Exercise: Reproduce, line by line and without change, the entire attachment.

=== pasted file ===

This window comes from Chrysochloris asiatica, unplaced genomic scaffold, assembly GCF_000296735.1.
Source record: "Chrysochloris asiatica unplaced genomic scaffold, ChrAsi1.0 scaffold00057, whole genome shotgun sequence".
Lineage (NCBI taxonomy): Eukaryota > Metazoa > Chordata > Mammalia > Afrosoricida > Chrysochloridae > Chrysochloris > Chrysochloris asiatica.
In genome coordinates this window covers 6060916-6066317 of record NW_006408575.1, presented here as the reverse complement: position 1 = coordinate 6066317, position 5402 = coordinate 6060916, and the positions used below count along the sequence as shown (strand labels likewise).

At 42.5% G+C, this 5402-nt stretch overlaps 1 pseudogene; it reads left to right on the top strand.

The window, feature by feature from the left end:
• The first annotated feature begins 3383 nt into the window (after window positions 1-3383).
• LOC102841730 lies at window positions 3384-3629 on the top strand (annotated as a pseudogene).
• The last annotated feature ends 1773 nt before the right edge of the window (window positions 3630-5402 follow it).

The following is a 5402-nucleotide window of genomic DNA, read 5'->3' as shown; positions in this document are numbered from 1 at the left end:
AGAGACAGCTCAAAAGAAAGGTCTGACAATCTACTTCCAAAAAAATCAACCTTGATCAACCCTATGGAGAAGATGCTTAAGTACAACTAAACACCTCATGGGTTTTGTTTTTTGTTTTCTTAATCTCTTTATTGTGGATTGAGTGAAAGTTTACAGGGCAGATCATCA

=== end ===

This window comes from Chrysochloris asiatica, unplaced genomic scaffold, assembly GCF_000296735.1.
Source record: "Chrysochloris asiatica unplaced genomic scaffold, ChrAsi1.0 scaffold00057, whole genome shotgun sequence".
Lineage (NCBI taxonomy): Eukaryota > Metazoa > Chordata > Mammalia > Afrosoricida > Chrysochloridae > Chrysochloris > Chrysochloris asiatica.
In genome coordinates this window covers 6060916-6066317 of record NW_006408575.1, presented here as the reverse complement: position 1 = coordinate 6066317, position 5402 = coordinate 6060916, and the positions used below count along the sequence as shown (strand labels likewise).

At 42.5% G+C, this 5402-nt stretch overlaps 1 pseudogene; it reads left to right on the top strand.

The window, feature by feature from the left end:
• The first annotated feature begins 3383 nt into the window (after window positions 1-3383).
• LOC102841730 lies at window positions 3384-3629 on the top strand (annotated as a pseudogene).
• The last annotated feature ends 1773 nt before the right edge of the window (window positions 3630-5402 follow it).

The following is a 5402-nucleotide window of genomic DNA, read 5'->3' as shown; positions in this document are numbered from 1 at the left end:
AGAGACAGCTCAAAAGAAAGGTCTGACAATCTACTTCCAAAAAAATCAACCTTGATCAACCCTATGGAGAAGATGCTTAAGTACAACTAAACACCTCATGGGTTTTGTTTTTTGTTTTCTTAATCTCTTTATTGTGGATTGAGTGAAAGTTTACAGGGCAGATCATCA